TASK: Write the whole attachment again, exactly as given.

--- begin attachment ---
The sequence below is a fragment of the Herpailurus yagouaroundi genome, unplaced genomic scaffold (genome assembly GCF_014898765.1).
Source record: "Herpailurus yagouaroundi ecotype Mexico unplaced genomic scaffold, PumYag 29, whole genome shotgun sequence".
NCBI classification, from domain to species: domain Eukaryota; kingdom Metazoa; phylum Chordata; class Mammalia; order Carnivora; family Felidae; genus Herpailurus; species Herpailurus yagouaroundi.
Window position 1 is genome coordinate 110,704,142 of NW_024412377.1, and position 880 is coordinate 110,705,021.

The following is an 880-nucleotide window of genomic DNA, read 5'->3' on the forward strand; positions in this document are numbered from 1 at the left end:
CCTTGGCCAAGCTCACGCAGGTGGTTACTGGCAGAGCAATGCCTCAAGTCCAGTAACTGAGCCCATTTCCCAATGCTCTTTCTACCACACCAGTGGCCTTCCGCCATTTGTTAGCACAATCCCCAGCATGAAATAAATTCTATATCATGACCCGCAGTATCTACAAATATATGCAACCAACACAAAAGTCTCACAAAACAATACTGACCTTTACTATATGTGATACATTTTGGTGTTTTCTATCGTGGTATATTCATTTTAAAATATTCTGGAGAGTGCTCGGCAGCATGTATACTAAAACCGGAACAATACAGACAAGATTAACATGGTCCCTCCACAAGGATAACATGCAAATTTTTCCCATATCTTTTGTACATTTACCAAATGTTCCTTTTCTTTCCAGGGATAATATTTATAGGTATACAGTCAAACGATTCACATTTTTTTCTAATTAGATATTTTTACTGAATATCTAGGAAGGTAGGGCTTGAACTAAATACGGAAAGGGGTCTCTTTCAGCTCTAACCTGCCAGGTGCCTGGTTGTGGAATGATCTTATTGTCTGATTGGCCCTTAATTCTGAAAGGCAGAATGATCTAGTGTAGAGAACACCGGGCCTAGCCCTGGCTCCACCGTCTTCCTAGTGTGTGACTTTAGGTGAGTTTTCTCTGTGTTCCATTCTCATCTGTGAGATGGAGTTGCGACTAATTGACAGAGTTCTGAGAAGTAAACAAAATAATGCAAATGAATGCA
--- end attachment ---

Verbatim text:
The sequence below is a fragment of the Herpailurus yagouaroundi genome, unplaced genomic scaffold (genome assembly GCF_014898765.1).
Source record: "Herpailurus yagouaroundi ecotype Mexico unplaced genomic scaffold, PumYag 29, whole genome shotgun sequence".
NCBI classification, from domain to species: domain Eukaryota; kingdom Metazoa; phylum Chordata; class Mammalia; order Carnivora; family Felidae; genus Herpailurus; species Herpailurus yagouaroundi.
Window position 1 is genome coordinate 110,704,142 of NW_024412377.1, and position 880 is coordinate 110,705,021.

The following is an 880-nucleotide window of genomic DNA, read 5'->3' on the forward strand; positions in this document are numbered from 1 at the left end:
CCTTGGCCAAGCTCACGCAGGTGGTTACTGGCAGAGCAATGCCTCAAGTCCAGTAACTGAGCCCATTTCCCAATGCTCTTTCTACCACACCAGTGGCCTTCCGCCATTTGTTAGCACAATCCCCAGCATGAAATAAATTCTATATCATGACCCGCAGTATCTACAAATATATGCAACCAACACAAAAGTCTCACAAAACAATACTGACCTTTACTATATGTGATACATTTTGGTGTTTTCTATCGTGGTATATTCATTTTAAAATATTCTGGAGAGTGCTCGGCAGCATGTATACTAAAACCGGAACAATACAGACAAGATTAACATGGTCCCTCCACAAGGATAACATGCAAATTTTTCCCATATCTTTTGTACATTTACCAAATGTTCCTTTTCTTTCCAGGGATAATATTTATAGGTATACAGTCAAACGATTCACATTTTTTTCTAATTAGATATTTTTACTGAATATCTAGGAAGGTAGGGCTTGAACTAAATACGGAAAGGGGTCTCTTTCAGCTCTAACCTGCCAGGTGCCTGGTTGTGGAATGATCTTATTGTCTGATTGGCCCTTAATTCTGAAAGGCAGAATGATCTAGTGTAGAGAACACCGGGCCTAGCCCTGGCTCCACCGTCTTCCTAGTGTGTGACTTTAGGTGAGTTTTCTCTGTGTTCCATTCTCATCTGTGAGATGGAGTTGCGACTAATTGACAGAGTTCTGAGAAGTAAACAAAATAATGCAAATGAATGCA